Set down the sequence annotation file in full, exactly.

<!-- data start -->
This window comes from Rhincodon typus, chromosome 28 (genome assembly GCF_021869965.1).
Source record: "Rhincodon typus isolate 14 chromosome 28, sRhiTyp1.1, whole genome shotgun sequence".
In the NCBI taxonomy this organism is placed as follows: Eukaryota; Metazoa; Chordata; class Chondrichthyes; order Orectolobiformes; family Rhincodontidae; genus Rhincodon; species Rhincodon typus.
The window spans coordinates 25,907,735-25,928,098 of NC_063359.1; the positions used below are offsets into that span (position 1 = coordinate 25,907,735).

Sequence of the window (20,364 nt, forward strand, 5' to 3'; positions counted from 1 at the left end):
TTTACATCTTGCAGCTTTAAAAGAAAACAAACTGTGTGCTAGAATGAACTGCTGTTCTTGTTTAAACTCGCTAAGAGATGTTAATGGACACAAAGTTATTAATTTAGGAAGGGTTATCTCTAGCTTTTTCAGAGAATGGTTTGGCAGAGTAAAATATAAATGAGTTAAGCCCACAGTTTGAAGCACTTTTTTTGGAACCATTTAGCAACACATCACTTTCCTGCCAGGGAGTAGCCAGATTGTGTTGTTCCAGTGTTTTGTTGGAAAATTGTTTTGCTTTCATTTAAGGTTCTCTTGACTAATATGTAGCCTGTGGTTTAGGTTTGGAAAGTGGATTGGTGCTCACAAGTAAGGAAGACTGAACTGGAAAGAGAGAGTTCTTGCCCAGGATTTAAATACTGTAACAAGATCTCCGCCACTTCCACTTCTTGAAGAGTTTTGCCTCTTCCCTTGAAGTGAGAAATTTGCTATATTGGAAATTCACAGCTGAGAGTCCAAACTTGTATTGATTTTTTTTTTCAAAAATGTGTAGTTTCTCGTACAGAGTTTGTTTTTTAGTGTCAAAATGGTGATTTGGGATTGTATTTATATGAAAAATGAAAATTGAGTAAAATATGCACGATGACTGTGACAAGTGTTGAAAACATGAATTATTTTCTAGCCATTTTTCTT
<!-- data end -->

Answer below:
This window comes from Rhincodon typus, chromosome 28 (genome assembly GCF_021869965.1).
Source record: "Rhincodon typus isolate 14 chromosome 28, sRhiTyp1.1, whole genome shotgun sequence".
In the NCBI taxonomy this organism is placed as follows: Eukaryota; Metazoa; Chordata; class Chondrichthyes; order Orectolobiformes; family Rhincodontidae; genus Rhincodon; species Rhincodon typus.
The window spans coordinates 25,907,735-25,928,098 of NC_063359.1; the positions used below are offsets into that span (position 1 = coordinate 25,907,735).

Sequence of the window (20,364 nt, forward strand, 5' to 3'; positions counted from 1 at the left end):
TTTACATCTTGCAGCTTTAAAAGAAAACAAACTGTGTGCTAGAATGAACTGCTGTTCTTGTTTAAACTCGCTAAGAGATGTTAATGGACACAAAGTTATTAATTTAGGAAGGGTTATCTCTAGCTTTTTCAGAGAATGGTTTGGCAGAGTAAAATATAAATGAGTTAAGCCCACAGTTTGAAGCACTTTTTTTGGAACCATTTAGCAACACATCACTTTCCTGCCAGGGAGTAGCCAGATTGTGTTGTTCCAGTGTTTTGTTGGAAAATTGTTTTGCTTTCATTTAAGGTTCTCTTGACTAATATGTAGCCTGTGGTTTAGGTTTGGAAAGTGGATTGGTGCTCACAAGTAAGGAAGACTGAACTGGAAAGAGAGAGTTCTTGCCCAGGATTTAAATACTGTAACAAGATCTCCGCCACTTCCACTTCTTGAAGAGTTTTGCCTCTTCCCTTGAAGTGAGAAATTTGCTATATTGGAAATTCACAGCTGAGAGTCCAAACTTGTATTGATTTTTTTTTTCAAAAATGTGTAGTTTCTCGTACAGAGTTTGTTTTTTAGTGTCAAAATGGTGATTTGGGATTGTATTTATATGAAAAATGAAAATTGAGTAAAATATGCACGATGACTGTGACAAGTGTTGAAAACATGAATTATTTTCTAGCCATTTTTCTT